| One year ago, I wrote an article about a new PhotoshopR plugin called Kwik by Alex Souza. With this plugin, you can create interactive mobile apps without the need to write code. Because Kwik is a plugin for Photoshop, you will be creating your app directly from within the familiar Photoshop workspace using the Kwik and Layers panels. You can reach my 2011 article by the link below.|
In just one year, there have been many additions and enhancements to Kwik 2. Although you can use Kwik 2 for mobile apps other than books apps, the main concentration of upgrades in Kwik 2 have been for storybook apps. We will be including most of these features in our tutorial series sample book.
One feature that will be great for book apps is the optional automatically generated navigational menu with thumbnails of each page. You have control over where this slide-in menu appears on the page and the size of the thumbnails. You also have the option to use forward/backward navigational buttons instead of the default swipe gesture.
Kwik 2 has many more new features such as auto suspend and auto bookmarking, which tells the app to restart on the last page or scene viewed. With the addition of variables and conditionals, we can add new advanced features to our books such as dynamic text.
As limited memory resources is always an issue for mobile apps, I especially like the Shared Asset option which allows you to use the same object on several pages. By setting the common object, such as a button, as a Shared Asset, you tell Kwik to export only one copy for the finished app. Another new feature that will help with larger apps is the option to export large images as jpg instead of png. You also have quality control when exporting these jpg images.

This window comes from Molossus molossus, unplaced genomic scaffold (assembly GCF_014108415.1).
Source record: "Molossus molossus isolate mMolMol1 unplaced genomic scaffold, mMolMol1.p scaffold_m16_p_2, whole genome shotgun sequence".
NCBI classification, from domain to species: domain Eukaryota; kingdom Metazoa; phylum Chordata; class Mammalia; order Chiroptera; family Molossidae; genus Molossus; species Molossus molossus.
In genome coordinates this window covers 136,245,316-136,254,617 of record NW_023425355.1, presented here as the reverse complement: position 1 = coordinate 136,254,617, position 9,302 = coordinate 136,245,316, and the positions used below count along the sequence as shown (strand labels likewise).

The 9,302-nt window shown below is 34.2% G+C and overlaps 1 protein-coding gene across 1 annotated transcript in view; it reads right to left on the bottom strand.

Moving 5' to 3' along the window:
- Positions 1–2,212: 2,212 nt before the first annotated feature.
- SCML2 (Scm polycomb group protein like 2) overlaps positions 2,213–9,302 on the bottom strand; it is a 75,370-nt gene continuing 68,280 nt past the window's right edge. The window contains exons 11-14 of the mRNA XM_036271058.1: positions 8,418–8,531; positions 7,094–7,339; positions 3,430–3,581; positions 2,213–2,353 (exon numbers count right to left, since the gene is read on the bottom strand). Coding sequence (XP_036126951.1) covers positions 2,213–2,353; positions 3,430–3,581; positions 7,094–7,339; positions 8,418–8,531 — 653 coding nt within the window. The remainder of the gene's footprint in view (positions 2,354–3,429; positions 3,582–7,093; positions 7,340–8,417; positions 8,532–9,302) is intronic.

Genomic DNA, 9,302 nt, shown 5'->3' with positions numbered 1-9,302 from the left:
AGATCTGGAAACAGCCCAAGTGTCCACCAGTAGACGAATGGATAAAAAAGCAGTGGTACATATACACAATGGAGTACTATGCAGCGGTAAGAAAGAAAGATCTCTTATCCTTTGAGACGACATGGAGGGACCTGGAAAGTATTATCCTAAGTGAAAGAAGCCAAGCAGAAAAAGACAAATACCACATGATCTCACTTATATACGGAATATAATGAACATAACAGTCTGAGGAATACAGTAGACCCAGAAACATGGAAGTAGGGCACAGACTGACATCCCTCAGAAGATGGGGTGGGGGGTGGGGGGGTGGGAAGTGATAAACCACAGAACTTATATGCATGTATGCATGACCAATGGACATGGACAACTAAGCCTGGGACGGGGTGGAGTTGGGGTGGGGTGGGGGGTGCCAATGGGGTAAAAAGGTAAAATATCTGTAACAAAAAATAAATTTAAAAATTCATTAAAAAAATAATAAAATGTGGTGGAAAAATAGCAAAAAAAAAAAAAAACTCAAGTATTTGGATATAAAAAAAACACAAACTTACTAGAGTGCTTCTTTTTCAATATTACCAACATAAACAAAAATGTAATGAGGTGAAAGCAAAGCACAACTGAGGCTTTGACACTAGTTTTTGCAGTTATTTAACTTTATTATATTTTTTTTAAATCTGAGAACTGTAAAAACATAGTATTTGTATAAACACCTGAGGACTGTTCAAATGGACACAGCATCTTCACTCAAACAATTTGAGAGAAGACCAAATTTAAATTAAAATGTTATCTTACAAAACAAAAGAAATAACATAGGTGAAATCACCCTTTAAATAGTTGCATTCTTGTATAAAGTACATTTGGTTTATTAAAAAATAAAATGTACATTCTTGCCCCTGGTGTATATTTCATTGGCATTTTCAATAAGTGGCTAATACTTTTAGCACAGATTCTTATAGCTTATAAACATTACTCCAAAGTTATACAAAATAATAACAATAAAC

Many children's book authors wish to have the "Read to Me" feature in their book apps. You have the option to add text narrative audio files to each page. Also the audio/text sync has been improved with the addition of word highlighting and the word click feature, which plays the audio for only the word clicked. This is great for young readers.
Another great addition is the error handling built into the preview process. Whenever you start the process to preview your project in the Corona Simulator, Kwik will first check the code, alert you of any problems and suggest how to fix the problem.
Animation is a big part of any storybook app and Kwik 2 has many new animations and new controls for easing, timed delay and sequencing. My personal favorite is the addition of physics and physics bodies with controls for gravity, boundaries, force, collisions and joints. Movie clip and sprite sheet animations have been improved with the integration of Kwik 2 with TexturePacker and PhysicsEditor from Code'n'Web. TexturePacker is one of the best sprite sheet creators and now exports for Kwik projects.
Below, you will find links to several Kwik 2 tutorials. In this tutorial series, we will be using Kwik 2 to build a book app for the iPad and Apple store. This app will support both the new iPad 3 with the retina display and the older iPad 2 and iPad 1. Some of the features in the book app will include the following.
When creating your graphics for your book app you will need their height and width dimensions to be divisible by 2. As you know, the retina display for the iPad has twice the number of pixels as the non-retina iPad. You will build the retina sized version of your book and Kwik will automatically create a second copy of each graphic at one-half the size of the original for the non-retina version of your app. Therefore, you will want your original graphics to be "divisible by 2". Each graphic for your book app will need to have an even number of pixels for both the height and width.
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